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9/26/2013
12:00 PM
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Yahoo Email Change Doesn't Solve Security Problem

Yahoo's "Not My Email" button may cut down on misdirected email, but security experts say Yahoo's solution doesn't address the underlying security issues.

Davis said that right now, Yahoo is banking on its "Require-Recipient-Valid-Since" protocol, a header that senders add to emails to check the age of the account before delivering a message, such as a password reset email. The problem with this, Davis said, is that it asks a lot of the sender. "This requires vendors to change the way they do something, and the only way this is going to work is if every vendor out there adds this header or Yahoo comes up with a better solution," he said.

By focusing its solution on the usability of the recycled accounts instead of the security issues still surrounding them, Yahoo is ignoring the bigger problem, said Eva Velasquez, CEO of the Identity Theft Resource Center.

"As far as helping new account holders avoid the nuisance of spam, [the button] may work, however when it comes to the risk of identity theft, it will make no difference," Velasquez said in an interview. "The potential for social engineering is incredible. Access to social network login credentials themselves may not lead to a credit card being opened in the original account holder's name, but it can help a nefarious character to obtain the information needed to do so. Once the information has been sent via email, the damage is done. It's just as if you were to receive a tax return for the person who used to live in your house."

Sophos' Wisniewski said there were better ways for Yahoo to deal with the problem of dwindling "good" email addresses. "There are ways to get the part before the @ that you want without taking someone else's email address," he said. Wisniewski suggested that Yahoo create a different email suffix, such as @yahoo.ng for "new generation," for example.

Velasquez said that Yahoo's problem should serve as an example for other businesses. "This is just another example of how policies and procedures need to take security into account before new services roll out and not as an afterthought," she said. "This is happening across the board as security often takes a back seat to innovation in such a fast-paced market."

CounterTech's Davis said what Yahoo does and how it proceeds will set the tone for other businesses, which will eventually face the same problem. "Yahoo is being the pioneer in this. Outlook, Hotmail and others will have to do the same thing," he said. "Whatever Yahoo does will become part of a standard way. They're falling off their bike and skinning their knees right now. Yahoo wanted to attract more users and have old ones come back, but if they don't address this problem, they won't have people returning."

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JMONTAGUE292
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JMONTAGUE292,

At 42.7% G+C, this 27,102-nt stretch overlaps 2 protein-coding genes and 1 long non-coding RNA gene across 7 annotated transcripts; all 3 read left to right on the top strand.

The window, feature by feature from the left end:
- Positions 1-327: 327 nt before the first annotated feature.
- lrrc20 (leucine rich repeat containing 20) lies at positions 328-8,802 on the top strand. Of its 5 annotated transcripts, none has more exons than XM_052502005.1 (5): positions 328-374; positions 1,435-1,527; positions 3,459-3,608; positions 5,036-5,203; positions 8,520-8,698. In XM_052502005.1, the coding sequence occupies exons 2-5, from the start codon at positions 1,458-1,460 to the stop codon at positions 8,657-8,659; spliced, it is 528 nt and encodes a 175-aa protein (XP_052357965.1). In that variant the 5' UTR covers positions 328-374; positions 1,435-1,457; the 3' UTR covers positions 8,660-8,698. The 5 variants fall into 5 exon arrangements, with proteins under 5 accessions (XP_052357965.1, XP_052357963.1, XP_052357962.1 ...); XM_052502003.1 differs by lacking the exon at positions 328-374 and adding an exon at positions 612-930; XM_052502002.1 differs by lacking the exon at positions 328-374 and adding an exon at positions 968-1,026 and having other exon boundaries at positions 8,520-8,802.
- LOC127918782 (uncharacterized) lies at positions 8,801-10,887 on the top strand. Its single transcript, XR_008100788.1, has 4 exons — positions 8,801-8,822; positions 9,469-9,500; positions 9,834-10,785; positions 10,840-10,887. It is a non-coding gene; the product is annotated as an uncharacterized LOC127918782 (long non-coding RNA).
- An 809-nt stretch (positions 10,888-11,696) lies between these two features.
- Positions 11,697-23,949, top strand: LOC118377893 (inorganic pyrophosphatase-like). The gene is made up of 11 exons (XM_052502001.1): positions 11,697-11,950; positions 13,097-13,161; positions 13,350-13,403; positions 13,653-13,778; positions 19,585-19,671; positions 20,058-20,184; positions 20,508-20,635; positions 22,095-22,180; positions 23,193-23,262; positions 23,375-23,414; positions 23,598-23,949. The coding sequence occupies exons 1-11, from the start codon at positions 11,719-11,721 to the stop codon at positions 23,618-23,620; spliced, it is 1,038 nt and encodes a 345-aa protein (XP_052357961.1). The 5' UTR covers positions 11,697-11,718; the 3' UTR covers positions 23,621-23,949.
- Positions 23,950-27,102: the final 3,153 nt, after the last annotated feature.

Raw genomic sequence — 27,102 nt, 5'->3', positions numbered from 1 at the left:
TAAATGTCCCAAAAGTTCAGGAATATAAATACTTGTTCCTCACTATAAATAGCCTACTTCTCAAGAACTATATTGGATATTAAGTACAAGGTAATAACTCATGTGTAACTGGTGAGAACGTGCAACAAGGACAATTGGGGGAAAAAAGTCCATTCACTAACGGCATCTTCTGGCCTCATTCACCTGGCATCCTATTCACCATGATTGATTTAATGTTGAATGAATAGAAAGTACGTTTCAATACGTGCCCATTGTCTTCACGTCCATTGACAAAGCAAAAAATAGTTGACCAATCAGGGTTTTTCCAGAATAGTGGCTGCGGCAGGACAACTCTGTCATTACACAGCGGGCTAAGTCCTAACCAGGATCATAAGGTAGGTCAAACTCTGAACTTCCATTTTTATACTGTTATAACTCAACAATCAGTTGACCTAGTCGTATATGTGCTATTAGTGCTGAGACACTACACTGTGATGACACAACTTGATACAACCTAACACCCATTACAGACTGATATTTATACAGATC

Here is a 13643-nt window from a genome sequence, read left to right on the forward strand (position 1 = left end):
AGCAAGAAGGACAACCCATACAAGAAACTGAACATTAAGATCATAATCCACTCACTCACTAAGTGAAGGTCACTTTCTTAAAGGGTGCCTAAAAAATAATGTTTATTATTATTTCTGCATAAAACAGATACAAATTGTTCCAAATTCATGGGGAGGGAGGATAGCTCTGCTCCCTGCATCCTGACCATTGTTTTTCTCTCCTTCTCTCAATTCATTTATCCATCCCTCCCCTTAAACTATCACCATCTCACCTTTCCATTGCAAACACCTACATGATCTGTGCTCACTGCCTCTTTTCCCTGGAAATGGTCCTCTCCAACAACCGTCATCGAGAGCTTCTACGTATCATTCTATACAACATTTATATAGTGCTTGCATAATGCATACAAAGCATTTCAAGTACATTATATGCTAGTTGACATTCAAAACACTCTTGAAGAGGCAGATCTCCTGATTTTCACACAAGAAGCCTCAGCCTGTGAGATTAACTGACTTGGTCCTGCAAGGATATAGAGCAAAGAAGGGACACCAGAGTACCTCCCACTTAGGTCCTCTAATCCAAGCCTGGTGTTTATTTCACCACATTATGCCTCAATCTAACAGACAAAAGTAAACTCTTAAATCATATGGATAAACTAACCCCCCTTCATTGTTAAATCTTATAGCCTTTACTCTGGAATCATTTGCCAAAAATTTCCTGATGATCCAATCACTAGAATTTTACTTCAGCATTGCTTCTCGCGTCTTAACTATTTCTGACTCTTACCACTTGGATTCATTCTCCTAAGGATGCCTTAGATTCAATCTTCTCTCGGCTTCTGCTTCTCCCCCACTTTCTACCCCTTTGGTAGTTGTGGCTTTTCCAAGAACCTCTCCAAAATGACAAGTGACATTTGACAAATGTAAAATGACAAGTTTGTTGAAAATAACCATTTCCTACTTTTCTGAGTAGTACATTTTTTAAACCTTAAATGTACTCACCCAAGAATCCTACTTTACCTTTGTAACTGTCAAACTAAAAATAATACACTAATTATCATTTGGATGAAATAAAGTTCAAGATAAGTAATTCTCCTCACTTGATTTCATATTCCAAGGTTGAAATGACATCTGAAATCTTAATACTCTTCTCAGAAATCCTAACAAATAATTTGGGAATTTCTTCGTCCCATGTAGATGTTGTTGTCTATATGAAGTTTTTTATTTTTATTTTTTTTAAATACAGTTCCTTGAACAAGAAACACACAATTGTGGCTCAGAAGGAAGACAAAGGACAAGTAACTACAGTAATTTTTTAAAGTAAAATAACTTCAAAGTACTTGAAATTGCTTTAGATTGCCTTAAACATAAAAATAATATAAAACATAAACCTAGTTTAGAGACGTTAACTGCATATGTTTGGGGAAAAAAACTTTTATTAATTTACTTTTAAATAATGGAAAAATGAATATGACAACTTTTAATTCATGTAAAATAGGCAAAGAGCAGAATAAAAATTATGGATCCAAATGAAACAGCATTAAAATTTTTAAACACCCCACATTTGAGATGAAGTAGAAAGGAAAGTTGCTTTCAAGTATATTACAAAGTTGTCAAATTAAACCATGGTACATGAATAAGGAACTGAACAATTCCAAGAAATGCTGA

User Rank: Apprentice
9/27/2013 | 7:39:26 PM
re: Yahoo Email Change Doesn't Solve Security Problem
The FCC makes some radio call signs available for reassignment (FCC's own assignment and in some cases by request). The minimum dormancy period for many, if not all, cases is 2 years after license expiration, license abandonment, or licensee's death (or dissolution of organization).

Given the abundant personal information that flows through email, a reason minimum period of dormancy should be 10+ years.
Kristin Burnham
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Kristin Burnham,
User Rank: Apprentice
9/27/2013 | 2:04:51 PM
re: Yahoo Email Change Doesn't Solve Security Problem
@ubm_techweb_disqus_sso_-4c5bf4ba8d74c722d28ca4c34a7266ae:disqus Good advice--thanks for sharing!
ninjacoding
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ninjacoding,
User Rank: Apprentice
9/27/2013 | 1:05:27 PM
re: Yahoo Email Change Doesn't Solve Security Problem
These researchers missed important aspect. Companies should take an active measures to ensure proper communication. If users deactives an account it should remain dormant for multiple years. In that time frame companies should at minimum do a yearly check to verify email communication. When that attempt is made the email message if deactived properly should returned an invalid address message and the company systems should deactivate use of that email account.
Instead companies use "do not reply" email accounts which simply dump the return message in to a "null" bin never looking to see if the account is invalid. From personal experience with a cable company, I have change the email address, deleted it as well, called them on it, and still I get mail from them using that old account.
Halwits
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Halwits,
User Rank: Apprentice
9/27/2013 | 6:22:53 AM
re: Yahoo Email Change Doesn't Solve Security Problem
Yes , I agree with you.
OtherJimDonahue
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OtherJimDonahue,
User Rank: Apprentice
9/26/2013 | 7:11:58 PM
re: Yahoo Email Change Doesn't Solve Security Problem
Recycling email addresses is sheer craziness on Yahoo's part. It was a terrible idea, and this "fix" is a Band-Aid at best.
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